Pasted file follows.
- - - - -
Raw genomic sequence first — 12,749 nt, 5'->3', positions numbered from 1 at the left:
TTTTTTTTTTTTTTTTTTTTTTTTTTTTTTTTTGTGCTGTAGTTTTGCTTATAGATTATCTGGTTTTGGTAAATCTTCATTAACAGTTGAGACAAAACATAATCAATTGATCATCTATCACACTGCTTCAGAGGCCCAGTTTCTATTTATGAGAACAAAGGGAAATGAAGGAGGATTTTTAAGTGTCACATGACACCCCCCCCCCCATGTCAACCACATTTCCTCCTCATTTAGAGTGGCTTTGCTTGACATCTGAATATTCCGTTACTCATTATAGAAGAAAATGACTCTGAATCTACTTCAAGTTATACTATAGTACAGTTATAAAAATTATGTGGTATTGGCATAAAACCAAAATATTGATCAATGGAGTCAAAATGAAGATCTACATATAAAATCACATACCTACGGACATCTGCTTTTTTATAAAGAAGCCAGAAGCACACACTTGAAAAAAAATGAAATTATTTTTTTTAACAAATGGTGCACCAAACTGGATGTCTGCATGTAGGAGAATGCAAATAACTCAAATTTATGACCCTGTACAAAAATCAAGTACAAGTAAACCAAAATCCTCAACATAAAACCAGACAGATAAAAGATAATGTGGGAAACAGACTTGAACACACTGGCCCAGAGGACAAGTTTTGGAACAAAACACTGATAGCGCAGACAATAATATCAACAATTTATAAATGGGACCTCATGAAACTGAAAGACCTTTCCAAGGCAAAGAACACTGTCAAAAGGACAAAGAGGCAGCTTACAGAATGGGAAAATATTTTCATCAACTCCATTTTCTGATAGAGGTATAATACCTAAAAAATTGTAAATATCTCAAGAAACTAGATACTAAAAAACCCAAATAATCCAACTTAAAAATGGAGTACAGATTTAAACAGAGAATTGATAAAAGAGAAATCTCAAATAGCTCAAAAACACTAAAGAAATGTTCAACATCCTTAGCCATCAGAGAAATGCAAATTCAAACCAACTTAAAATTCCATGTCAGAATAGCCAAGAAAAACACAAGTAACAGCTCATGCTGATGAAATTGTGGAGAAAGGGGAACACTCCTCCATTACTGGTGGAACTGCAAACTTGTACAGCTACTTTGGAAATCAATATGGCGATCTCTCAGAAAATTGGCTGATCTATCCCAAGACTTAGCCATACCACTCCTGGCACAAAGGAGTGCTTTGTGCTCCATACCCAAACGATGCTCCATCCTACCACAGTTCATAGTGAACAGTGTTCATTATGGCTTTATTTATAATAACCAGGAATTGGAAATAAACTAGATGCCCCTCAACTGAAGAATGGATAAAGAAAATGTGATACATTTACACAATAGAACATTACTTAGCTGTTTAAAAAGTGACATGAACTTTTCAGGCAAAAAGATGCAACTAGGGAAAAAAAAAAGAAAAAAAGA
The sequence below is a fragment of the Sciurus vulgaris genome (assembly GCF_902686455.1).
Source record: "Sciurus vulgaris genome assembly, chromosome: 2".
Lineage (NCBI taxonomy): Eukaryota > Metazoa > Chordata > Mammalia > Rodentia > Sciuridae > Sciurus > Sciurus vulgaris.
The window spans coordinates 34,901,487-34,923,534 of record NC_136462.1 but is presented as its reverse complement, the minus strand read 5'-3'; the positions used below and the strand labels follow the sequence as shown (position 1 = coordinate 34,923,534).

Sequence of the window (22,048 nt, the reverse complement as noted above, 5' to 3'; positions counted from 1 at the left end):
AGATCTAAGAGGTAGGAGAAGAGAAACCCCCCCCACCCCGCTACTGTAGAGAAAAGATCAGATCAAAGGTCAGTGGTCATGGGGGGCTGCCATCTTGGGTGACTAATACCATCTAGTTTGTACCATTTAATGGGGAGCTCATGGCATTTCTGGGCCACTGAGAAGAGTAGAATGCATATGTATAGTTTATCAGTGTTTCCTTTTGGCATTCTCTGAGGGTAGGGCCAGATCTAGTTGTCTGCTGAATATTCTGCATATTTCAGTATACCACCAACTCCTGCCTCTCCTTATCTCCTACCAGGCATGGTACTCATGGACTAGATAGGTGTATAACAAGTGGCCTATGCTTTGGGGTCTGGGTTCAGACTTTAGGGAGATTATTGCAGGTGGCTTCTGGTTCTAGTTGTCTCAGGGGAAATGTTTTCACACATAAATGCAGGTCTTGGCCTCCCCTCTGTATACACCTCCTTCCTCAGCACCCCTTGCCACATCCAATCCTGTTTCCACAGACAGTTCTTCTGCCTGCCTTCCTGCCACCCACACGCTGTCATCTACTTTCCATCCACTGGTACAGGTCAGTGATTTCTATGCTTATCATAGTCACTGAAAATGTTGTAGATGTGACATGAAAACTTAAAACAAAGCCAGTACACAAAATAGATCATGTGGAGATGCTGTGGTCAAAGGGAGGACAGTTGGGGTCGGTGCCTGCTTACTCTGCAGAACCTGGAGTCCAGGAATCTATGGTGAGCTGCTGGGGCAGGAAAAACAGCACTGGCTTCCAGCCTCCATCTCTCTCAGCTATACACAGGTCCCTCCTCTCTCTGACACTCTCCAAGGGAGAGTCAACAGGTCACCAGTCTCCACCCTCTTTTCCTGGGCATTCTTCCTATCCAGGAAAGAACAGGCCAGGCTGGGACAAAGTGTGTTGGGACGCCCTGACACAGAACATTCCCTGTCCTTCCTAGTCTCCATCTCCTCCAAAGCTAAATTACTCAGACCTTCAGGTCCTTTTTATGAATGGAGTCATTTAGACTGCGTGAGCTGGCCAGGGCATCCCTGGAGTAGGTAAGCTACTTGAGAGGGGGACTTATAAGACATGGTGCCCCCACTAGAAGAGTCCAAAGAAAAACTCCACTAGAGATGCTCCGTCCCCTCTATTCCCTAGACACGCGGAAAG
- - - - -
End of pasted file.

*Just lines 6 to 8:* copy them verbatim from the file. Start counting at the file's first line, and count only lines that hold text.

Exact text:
The window spans coordinates 34,901,487-34,923,534 of record NC_136462.1 but is presented as its reverse complement, the minus strand read 5'-3'; the positions used below and the strand labels follow the sequence as shown (position 1 = coordinate 34,923,534).

Sequence of the window (22,048 nt, the reverse complement as noted above, 5' to 3'; positions counted from 1 at the left end):
AGATCTAAGAGGTAGGAGAAGAGAAACCCCCCCCACCCCGCTACTGTAGAGAAAAGATCAGATCAAAGGTCAGTGGTCATGGGGGGCTGCCATCTTGGGTGACTAATACCATCTAGTTTGTACCATTTAATGGGGAGCTCATGGCATTTCTGGGCCACTGAGAAGAGTAGAATGCATATGTATAGTTTATCAGTGTTTCCTTTTGGCATTCTCTGAGGGTAGGGCCAGATCTAGTTGTCTGCTGAATATTCTGCATATTTCAGTATACCACCAACTCCTGCCTCTCCTTATCTCCTACCAGGCATGGTACTCATGGACTAGATAGGTGTATAACAAGTGGCCTATGCTTTGGGGTCTGGGTTCAGACTTTAGGGAGATTATTGCAGGTGGCTTCTGGTTCTAGTTGTCTCAGGGGAAATGTTTTCACACATAAATGCAGGTCTTGGCCTCCCCTCTGTATACACCTCCTTCCTCAGCACCCCTTGCCACATCCAATCCTGTTTCCACAGACAGTTCTTCTGCCTGCCTTCCTGCCACCCACACGCTGTCATCTACTTTCCATCCACTGGTACAGGTCAGTGATTTCTATGCTTATCATAGTCACTGAAAATGTTGTAGATGTGACATGAAAACTTAAAACAAAGCCAGTACACAAAATAGATCATGTGGAGATGCTGTGGTCAAAGGGAGGACAGTTGGGGTCGGTGCCTGCTTACTCTGCAGAACCTGGAGTCCAGGAATCTATGGTGAGCTGCTGGGGCAGGAAAAACAGCACTGGCTTCCAGCCTCCATCTCTCTCAGCTATACACAGGTCCCTCCTCTCTCTGACACTCTCCAAGGGAGAGTCAACAGGTCACCAGTCTCCACCCTCTTTTCCTGGGCATTCTTCCTATCCAGGAAAGAACAGGCCAGGCTGGGACAAAGTGTGTTGGGACGCCCTGACACAGAACATTCCCTGTCCTTCCTAGTCTCCATCTCCTCCAAAGCTAAATTACTCAGACCTTCAGGTCCTTTTTATGAATGGAGTCATTTAGACTGCGTGAGCTGGCCAGGGCATCCCTGGAGTAGGTAAGCTACTTGAGAGGGGGACTTATAAGACATGGTGCCCCCACTAGAAGAGTCCAAAGAAAAACTCCACTAGAGATGCTCCGTCCCCTCTATTCCCTAGACACGCGGAAAG